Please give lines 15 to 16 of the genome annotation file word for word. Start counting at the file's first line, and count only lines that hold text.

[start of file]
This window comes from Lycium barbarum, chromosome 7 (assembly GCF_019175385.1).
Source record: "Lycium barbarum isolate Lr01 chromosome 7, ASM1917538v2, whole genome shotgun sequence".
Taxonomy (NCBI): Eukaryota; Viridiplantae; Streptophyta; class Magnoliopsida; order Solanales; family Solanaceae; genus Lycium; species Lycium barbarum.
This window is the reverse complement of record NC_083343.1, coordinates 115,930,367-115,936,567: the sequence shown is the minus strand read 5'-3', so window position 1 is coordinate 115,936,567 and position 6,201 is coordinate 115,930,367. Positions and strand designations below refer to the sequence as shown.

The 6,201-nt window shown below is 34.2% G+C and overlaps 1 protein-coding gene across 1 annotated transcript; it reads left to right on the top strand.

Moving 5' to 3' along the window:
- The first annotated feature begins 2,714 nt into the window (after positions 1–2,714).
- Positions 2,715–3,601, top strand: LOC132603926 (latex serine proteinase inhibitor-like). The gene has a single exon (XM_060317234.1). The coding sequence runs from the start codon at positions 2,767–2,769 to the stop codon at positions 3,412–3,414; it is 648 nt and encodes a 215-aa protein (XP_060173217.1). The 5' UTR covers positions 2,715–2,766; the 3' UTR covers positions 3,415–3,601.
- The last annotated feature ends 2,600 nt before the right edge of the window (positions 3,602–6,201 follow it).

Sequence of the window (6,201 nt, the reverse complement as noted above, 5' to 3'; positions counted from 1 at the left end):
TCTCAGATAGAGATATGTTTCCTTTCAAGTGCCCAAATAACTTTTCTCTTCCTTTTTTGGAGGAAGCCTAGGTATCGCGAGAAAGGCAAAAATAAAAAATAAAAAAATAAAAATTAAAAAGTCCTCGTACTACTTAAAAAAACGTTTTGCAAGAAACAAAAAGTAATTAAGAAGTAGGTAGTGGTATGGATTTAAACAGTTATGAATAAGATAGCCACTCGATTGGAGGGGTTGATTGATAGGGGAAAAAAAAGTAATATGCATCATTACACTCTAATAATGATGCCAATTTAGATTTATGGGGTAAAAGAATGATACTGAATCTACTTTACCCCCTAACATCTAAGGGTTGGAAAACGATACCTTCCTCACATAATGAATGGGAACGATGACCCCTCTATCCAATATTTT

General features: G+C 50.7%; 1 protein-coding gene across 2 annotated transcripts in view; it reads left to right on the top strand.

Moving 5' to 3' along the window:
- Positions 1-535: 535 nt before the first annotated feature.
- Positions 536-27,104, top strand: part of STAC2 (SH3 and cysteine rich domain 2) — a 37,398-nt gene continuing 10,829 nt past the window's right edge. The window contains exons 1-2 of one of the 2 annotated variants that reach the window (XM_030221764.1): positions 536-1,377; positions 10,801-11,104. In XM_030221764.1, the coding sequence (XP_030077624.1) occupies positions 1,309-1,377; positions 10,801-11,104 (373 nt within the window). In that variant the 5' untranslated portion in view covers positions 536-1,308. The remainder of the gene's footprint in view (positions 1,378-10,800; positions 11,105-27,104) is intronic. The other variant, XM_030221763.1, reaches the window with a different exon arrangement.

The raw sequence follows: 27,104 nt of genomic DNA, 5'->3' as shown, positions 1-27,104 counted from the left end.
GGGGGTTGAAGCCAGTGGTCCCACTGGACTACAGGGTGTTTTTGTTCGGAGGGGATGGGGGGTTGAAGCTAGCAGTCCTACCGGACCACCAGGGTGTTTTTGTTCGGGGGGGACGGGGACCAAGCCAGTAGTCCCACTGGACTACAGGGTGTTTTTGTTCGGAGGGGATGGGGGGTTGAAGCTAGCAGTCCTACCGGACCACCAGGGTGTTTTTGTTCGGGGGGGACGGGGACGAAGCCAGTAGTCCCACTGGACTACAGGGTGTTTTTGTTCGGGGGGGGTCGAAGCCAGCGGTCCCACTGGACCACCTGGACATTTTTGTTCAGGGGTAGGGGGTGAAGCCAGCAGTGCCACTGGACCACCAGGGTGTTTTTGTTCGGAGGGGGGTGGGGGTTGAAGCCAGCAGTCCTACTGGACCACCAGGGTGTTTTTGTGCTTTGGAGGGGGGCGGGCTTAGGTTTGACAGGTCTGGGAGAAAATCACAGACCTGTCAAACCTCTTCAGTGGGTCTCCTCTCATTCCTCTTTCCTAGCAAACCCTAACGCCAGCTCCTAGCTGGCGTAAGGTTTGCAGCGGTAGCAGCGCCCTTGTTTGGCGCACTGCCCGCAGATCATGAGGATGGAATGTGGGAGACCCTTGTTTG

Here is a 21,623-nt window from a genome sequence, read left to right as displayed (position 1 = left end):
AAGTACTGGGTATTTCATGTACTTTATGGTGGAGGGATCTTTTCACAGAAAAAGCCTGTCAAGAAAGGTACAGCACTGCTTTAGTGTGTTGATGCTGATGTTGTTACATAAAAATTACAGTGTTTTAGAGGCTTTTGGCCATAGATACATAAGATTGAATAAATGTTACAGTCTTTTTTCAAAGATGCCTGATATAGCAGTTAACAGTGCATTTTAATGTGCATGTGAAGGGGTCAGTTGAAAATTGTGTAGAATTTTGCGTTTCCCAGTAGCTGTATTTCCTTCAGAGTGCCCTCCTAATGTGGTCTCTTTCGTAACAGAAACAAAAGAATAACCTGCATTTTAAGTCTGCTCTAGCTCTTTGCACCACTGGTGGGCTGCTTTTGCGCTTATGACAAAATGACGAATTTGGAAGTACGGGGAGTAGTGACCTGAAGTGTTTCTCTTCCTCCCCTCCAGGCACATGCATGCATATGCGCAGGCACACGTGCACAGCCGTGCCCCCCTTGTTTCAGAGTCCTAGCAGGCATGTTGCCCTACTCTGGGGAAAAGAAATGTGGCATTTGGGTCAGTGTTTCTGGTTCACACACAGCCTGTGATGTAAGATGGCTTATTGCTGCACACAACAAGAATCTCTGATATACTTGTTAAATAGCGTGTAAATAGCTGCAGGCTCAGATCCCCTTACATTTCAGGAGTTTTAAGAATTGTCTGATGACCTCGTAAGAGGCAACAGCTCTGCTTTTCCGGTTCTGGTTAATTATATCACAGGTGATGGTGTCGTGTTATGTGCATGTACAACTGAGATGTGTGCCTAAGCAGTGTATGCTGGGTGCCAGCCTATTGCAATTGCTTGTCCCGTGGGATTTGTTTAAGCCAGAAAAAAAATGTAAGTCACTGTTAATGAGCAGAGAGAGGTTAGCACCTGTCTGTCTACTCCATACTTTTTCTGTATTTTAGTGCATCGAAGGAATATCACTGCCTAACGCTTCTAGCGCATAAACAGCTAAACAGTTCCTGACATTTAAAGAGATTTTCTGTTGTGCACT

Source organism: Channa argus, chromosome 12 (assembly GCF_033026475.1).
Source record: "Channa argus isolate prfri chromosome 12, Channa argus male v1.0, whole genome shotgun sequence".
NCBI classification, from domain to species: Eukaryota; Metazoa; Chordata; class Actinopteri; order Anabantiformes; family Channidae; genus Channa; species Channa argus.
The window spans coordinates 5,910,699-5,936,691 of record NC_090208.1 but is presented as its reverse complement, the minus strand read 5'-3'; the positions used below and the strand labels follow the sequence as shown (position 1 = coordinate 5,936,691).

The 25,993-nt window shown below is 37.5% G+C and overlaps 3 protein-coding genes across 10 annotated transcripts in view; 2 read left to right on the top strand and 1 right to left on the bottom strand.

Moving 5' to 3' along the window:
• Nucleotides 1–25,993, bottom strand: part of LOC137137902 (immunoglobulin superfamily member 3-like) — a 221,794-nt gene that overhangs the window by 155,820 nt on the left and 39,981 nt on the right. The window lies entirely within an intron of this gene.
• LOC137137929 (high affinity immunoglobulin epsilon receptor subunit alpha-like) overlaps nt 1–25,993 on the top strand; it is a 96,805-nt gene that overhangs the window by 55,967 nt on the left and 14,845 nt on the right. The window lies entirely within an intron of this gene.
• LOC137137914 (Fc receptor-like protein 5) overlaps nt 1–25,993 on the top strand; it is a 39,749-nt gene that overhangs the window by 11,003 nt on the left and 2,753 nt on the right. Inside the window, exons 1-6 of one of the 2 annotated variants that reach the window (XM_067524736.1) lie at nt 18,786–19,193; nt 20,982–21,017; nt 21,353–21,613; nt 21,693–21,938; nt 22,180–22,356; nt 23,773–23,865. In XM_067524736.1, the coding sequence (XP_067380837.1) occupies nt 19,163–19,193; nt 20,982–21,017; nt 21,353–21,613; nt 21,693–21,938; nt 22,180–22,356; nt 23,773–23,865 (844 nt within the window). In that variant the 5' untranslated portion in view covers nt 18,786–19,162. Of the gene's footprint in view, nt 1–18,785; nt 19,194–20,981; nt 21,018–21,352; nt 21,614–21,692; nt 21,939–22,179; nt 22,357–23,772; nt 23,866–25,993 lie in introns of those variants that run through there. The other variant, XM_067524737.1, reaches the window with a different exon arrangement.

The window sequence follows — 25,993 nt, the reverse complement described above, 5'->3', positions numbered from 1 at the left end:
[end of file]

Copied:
- Positions 536-27,104, top strand: part of STAC2 (SH3 and cysteine rich domain 2) — a 37,398-nt gene continuing 10,829 nt past the window's right edge. The window contains exons 1-2 of one of the 2 annotated variants that reach the window (XM_030221764.1): positions 536-1,377; positions 10,801-11,104. In XM_030221764.1, the coding sequence (XP_030077624.1) occupies positions 1,309-1,377; positions 10,801-11,104 (373 nt within the window). In that variant the 5' untranslated portion in view covers positions 536-1,308. The remainder of the gene's footprint in view (positions 1,378-10,800; positions 11,105-27,104) is intronic. The other variant, XM_030221763.1, reaches the window with a different exon arrangement.

The raw sequence follows: 27,104 nt of genomic DNA, 5'->3' as shown, positions 1-27,104 counted from the left end.